Get to know the Top 40: Cultural Biographies


Were you completely overwhelmed by yesterday's Canada Reads: True Stories Top 40 list?

Fear not. For the next week, we'll be posting primers about each of the contending titles. Today we tackle the Cultural Biographies. Each of these nominees tells a story of cultural life, whether literary or musical. Two, Mordecai and Gabrielle Roy are about major figures in Canadian letters. Jane Austen, meanwhile, was written by Carol Shields, herself a major figure in Canadian letters, about the life of one of her literary influences. Dave Bidini's On a Cold Road is a memoir about his life in Canadian music, while Eric Siblin explores the mysterious life of Johann Sebastian Bach's Cello Suites from the 18th century to the present.

The Book: Gabrielle Roy: A Life by Francois Ricard, translated by Patricia Claxton


What's it about? An intimate and personal biography of French-Canadian author Gabrielle Roy, written by her agent, assistant and friend Francois Ricard, who is also a professor of French literature at McGill. The English edition was translated by Patricia Claxton.

Did the critics like it? Yes. Quill & Quire named it one of the best books of 1999.

What else do I need to know? Gabrielle Roy's best known novel is The Tin Flute, which is regarded as having laid the foundation for Quebec's Quiet Revolution in the 1960s. Translator Patricia Claxton has won two Governor General's Awards for translation, one for this book, and one for Roy's autobiography, Enchantment and Sorrow.

The Book: Jane Austen by Carol Shields


What's it about? Beloved Canadian author Carol Shields offers her take on Jane Austen's life and work from an admiring fellow writer's perspective. This book was published as part of the Penguin Lives series.

Did the critics like it? Yes. The Observer called it a "welcome and sensitive addition to the canon", and the book won the Charles Taylor Prize for Literary Non-Fiction in 2002.

What else do I need to know? Carol Shields was best known for her novels The Stone Diaries and Larry's Party, and Jane Austen was her only foray into biography. She has won the Pulitzer Prize, the Governor General's Award and the Orange Prize among many others, and was given honorary degrees by 15 different universities and colleges across Canada.

The Book: Mordecai: The Life and Times by Charles Foran


What's it about? Charles Foran's biography of cantankerous genius Mordecai Richler is a thorough overview of the author's life from his narratively rich childhood on St. Urbain in Montreal to his literary success. It is the first biography written with access to the Richler family's letters and archives.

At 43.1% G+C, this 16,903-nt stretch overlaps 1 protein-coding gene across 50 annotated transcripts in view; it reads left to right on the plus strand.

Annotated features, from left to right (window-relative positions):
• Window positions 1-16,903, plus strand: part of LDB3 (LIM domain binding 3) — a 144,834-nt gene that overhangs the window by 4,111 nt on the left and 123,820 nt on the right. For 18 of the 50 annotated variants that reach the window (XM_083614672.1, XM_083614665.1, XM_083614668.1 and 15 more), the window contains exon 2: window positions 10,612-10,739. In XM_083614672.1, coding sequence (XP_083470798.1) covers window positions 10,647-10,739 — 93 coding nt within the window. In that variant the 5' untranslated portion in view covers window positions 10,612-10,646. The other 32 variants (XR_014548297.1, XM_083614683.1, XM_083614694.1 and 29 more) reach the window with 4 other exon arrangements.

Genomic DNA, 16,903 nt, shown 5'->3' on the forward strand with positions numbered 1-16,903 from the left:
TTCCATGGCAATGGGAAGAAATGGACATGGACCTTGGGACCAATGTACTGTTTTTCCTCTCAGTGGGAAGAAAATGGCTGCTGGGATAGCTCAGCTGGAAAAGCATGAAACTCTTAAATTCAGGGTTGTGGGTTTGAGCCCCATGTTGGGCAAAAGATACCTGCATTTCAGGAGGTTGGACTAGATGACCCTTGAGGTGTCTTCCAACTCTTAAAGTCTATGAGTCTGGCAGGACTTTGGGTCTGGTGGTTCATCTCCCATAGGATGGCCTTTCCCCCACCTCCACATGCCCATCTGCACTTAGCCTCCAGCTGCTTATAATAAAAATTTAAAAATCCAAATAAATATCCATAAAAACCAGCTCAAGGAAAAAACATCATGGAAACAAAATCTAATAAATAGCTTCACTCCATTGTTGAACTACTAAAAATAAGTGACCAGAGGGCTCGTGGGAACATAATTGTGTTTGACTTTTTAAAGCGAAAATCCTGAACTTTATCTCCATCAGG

Did the critics like it? Yes. Foran's biography was widely admired for its comprehensiveness. The National Post declared it the "definitive biography of Richler." Foran has also been praised for his illustrious narrative detail — it's a biography that reads like a novel.

What else do I need to know? Mordecai won this year's Charles Taylor Prize for literary non-fiction and the Hilary Weston Writer's Trust Prize.

The Book: On a Cold Road by David Bidini


What's it about? Former Rheostatics guitarist Dave Bidini made his transition to the writing world when this book, his first, was published in 1998. It's an account of the life of a touring Canadian musician. Bidini kept a diary while on tour with the Tragically Hip in 1996 (the Rheostatics were their opening act), and On a Cold Road is a mix of Bidini's own touring experiences and anecdotes from other Canadian musicians.

Did the critics like it? Did they ever. Quill and Quire called Bidini's debut book "well-crafted, personal, and passionate," and Bidini has since become as well known for his writing as for his music.

What else should I know?You can follow Bidini on Twitter, where you can egg him on as he jokingly trash-talks the other nominees.

The Book: The Cello Suites by Eric Siblin


What's it about? Baroque music intrigue! Eric Siblin was a pop music critic before the J.S. Bach's Cello Suites captured his ear and changed his life. The Cello Suites is a book about classical music for people who don't know much about classical music (and even the experts seem to appreciate it too!) Siblin explores the provenance of a Bach work that was long thought to be a mere technical exercise, until it was discovered and recorded by famed cellist Pablo Casals (who did for the Cello Suites what Glenn Gould did for the Goldberg Variations).

Did the critics like it? Absolutely. The Cello Suites won praise from both Quill and Quire and The Walrus, and The Economist named it a Book of the Year in 2010.

What else should I know? You can listen to Casals recording of The Cello Suites here. You might just understand why Siblin was so enchanted.

You can vote for these titles (or any of the other 35 books) in our Canada Reads: True Stories vote for the Top 10 contest! To cast your vote, head over to the poll. You can vote for up to five titles. Doing so will help these books move one step closer to being officially entered in this year's battle of the books.

The Canada Reads: True Stories Top 10 will be revealed on Tuesday, November 1, on Q and right here on CBC Books.

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